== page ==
Ruth Underhill returned to New York in 1908 and found employment in social work. The outbreak of World War I led Ruth to volunteer for the American Red Cross, including service in Italy as a relief worker assisting Italian orphans. Following the war, and perhaps as a result of its harsh realities, Ruth’s interest in social work began to wane, as she discovered that her efforts did not impact society as much as she had hoped. She considered other options, which included returning to the family farm and embracing traditional female roles. Starkly independent, well-educated, ambitious, and eager to tread her own path, Ruth quickly realized that she would never be happy yielding to tradition. She contemplated how she could satisfy her desire for independence in a male dominated society, and began to concentrate on her writing. In 1920, Ruth published her first novel, White Moth, which featured a woman achieving a supervisory role in the business world; a bold rejection of conventional female subservience!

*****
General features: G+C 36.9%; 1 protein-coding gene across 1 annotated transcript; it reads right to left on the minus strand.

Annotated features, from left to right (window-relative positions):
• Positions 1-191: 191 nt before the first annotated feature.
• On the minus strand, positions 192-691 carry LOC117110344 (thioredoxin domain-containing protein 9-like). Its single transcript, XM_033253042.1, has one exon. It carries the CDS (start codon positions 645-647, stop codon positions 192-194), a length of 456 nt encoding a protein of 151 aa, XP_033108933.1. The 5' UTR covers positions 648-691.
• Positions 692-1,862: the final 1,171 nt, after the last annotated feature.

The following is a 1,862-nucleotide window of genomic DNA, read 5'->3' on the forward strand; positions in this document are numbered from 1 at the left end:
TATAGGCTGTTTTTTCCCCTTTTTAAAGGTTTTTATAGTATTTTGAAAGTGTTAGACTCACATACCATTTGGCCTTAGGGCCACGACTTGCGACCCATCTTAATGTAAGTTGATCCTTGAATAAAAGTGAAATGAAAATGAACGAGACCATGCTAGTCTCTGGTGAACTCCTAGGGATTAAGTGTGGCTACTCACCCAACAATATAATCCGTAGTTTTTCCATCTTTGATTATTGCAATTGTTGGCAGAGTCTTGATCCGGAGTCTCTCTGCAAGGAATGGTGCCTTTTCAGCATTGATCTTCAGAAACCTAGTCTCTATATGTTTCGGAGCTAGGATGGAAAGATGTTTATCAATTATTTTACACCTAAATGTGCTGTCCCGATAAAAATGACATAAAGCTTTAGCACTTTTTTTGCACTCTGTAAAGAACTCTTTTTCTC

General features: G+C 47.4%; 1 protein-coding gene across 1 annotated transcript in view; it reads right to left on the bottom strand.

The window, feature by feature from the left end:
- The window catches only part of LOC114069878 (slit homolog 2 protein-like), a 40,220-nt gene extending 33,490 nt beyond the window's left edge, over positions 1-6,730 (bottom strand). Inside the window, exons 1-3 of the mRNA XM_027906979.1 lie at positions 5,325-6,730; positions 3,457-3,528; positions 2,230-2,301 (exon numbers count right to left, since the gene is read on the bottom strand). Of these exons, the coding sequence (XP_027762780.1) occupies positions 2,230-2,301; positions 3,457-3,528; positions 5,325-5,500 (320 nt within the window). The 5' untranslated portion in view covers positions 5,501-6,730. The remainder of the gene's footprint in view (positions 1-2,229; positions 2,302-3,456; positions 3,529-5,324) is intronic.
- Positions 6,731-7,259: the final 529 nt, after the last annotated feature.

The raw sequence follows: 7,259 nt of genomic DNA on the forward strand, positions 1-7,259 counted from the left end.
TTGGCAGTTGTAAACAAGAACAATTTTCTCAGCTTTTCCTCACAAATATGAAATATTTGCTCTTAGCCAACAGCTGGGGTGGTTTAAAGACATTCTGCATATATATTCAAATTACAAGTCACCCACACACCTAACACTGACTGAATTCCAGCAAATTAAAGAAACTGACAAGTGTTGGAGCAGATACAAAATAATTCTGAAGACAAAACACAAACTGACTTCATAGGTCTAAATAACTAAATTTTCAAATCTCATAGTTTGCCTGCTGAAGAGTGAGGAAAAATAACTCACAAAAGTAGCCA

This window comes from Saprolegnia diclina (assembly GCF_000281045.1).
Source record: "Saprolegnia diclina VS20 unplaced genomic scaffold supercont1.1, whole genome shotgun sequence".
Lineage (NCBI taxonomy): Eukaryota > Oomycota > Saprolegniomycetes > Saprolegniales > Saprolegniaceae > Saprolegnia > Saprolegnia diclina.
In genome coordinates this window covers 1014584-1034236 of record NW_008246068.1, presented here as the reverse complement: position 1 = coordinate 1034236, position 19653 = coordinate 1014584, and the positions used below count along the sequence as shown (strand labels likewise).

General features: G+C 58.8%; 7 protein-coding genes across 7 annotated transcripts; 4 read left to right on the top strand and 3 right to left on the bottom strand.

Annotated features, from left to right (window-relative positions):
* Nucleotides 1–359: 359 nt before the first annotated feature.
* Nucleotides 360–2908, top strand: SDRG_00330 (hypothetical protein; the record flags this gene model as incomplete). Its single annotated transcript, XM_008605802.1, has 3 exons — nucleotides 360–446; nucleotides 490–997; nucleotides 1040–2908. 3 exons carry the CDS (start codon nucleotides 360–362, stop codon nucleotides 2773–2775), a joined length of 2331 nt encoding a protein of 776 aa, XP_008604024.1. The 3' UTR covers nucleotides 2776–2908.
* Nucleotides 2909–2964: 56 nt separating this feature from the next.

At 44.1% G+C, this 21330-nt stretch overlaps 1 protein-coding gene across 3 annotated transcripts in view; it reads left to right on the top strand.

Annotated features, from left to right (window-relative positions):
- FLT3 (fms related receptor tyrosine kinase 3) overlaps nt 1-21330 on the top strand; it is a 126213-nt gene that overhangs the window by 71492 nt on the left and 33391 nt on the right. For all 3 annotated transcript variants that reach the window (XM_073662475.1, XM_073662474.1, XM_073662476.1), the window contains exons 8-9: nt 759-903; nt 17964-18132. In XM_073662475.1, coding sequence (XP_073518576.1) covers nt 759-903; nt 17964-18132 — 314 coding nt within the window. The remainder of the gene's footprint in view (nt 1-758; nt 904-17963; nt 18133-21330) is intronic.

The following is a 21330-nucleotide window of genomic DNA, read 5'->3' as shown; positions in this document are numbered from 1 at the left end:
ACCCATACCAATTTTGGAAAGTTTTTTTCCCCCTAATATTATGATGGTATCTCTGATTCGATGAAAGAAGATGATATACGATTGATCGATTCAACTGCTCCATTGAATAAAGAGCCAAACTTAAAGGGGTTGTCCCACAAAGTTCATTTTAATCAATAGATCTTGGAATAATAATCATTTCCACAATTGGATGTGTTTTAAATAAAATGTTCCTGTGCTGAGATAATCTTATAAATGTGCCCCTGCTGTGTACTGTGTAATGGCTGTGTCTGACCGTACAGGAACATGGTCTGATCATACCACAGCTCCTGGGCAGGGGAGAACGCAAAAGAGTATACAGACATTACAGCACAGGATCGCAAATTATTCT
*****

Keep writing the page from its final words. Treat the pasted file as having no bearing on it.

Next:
For a brief period, Ruth Underhill was married to one Charles Crawford, who she soon found to be “the wrong man.” Their marriage was quickly dissolved, without children. In the immediate aftermath of divorce, she began taking courses at Columbia University, where she met Ruth Benedict, then an Assistant Professor in Anthropology, who encouraged Underhill to pursue studies as an Anthropologist. Franz Boas, the “Father of Modern Anthropology,” was the chair of the Anthropology Department. Boas provided Underhill with a small stipend to study the Papago Indians (Tohono O’odham) . Underhill visited the Papago reservation in Southern Arizona four times during the period 1931-1933, living and working with Maria Chona, an elder Papago woman who, like Underhill, was fiercely independent, and shunned traditional female roles. In 1936, Underhill published, Autobiography of a Papago Woman, Maria Chona’s autobiography, and the first published history of a Southwestern Native American woman. Ruth completed her dissertation, "Social Organization of the Papago Indians," and received her Ph. D. in Anthropology in 1937.